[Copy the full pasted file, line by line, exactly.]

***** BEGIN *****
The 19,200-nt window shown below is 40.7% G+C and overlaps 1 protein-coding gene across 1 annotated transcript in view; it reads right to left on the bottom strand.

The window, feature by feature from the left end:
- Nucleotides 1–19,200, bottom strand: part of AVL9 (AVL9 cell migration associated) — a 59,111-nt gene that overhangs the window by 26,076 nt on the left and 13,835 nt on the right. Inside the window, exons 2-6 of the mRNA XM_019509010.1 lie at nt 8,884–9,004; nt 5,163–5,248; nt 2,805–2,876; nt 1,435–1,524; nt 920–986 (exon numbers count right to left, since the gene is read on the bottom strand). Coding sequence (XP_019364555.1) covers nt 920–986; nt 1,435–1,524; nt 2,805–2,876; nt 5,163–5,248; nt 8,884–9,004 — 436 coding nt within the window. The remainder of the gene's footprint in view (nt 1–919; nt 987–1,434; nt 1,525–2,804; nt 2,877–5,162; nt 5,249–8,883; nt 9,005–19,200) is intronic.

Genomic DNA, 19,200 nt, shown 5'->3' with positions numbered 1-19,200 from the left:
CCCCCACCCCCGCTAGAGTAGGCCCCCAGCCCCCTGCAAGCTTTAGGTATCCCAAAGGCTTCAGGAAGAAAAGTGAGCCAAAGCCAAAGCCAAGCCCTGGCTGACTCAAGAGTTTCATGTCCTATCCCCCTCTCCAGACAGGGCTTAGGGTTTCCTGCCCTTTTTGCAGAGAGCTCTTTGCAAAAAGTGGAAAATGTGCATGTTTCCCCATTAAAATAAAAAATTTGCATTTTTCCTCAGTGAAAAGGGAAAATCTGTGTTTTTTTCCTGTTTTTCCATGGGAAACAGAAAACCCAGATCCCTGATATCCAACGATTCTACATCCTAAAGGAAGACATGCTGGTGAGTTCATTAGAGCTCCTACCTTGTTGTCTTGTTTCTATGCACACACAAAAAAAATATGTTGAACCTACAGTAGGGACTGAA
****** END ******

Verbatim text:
The 19,200-nt window shown below is 40.7% G+C and overlaps 1 protein-coding gene across 1 annotated transcript in view; it reads right to left on the bottom strand.

The window, feature by feature from the left end:
- Nucleotides 1–19,200, bottom strand: part of AVL9 (AVL9 cell migration associated) — a 59,111-nt gene that overhangs the window by 26,076 nt on the left and 13,835 nt on the right. Inside the window, exons 2-6 of the mRNA XM_019509010.1 lie at nt 8,884–9,004; nt 5,163–5,248; nt 2,805–2,876; nt 1,435–1,524; nt 920–986 (exon numbers count right to left, since the gene is read on the bottom strand). Coding sequence (XP_019364555.1) covers nt 920–986; nt 1,435–1,524; nt 2,805–2,876; nt 5,163–5,248; nt 8,884–9,004 — 436 coding nt within the window. The remainder of the gene's footprint in view (nt 1–919; nt 987–1,434; nt 1,525–2,804; nt 2,877–5,162; nt 5,249–8,883; nt 9,005–19,200) is intronic.

Genomic DNA, 19,200 nt, shown 5'->3' with positions numbered 1-19,200 from the left:
CCCCCACCCCCGCTAGAGTAGGCCCCCAGCCCCCTGCAAGCTTTAGGTATCCCAAAGGCTTCAGGAAGAAAAGTGAGCCAAAGCCAAAGCCAAGCCCTGGCTGACTCAAGAGTTTCATGTCCTATCCCCCTCTCCAGACAGGGCTTAGGGTTTCCTGCCCTTTTTGCAGAGAGCTCTTTGCAAAAAGTGGAAAATGTGCATGTTTCCCCATTAAAATAAAAAATTTGCATTTTTCCTCAGTGAAAAGGGAAAATCTGTGTTTTTTTCCTGTTTTTCCATGGGAAACAGAAAACCCAGATCCCTGATATCCAACGATTCTACATCCTAAAGGAAGACATGCTGGTGAGTTCATTAGAGCTCCTACCTTGTTGTCTTGTTTCTATGCACACACAAAAAAAATATGTTGAACCTACAGTAGGGACTGAA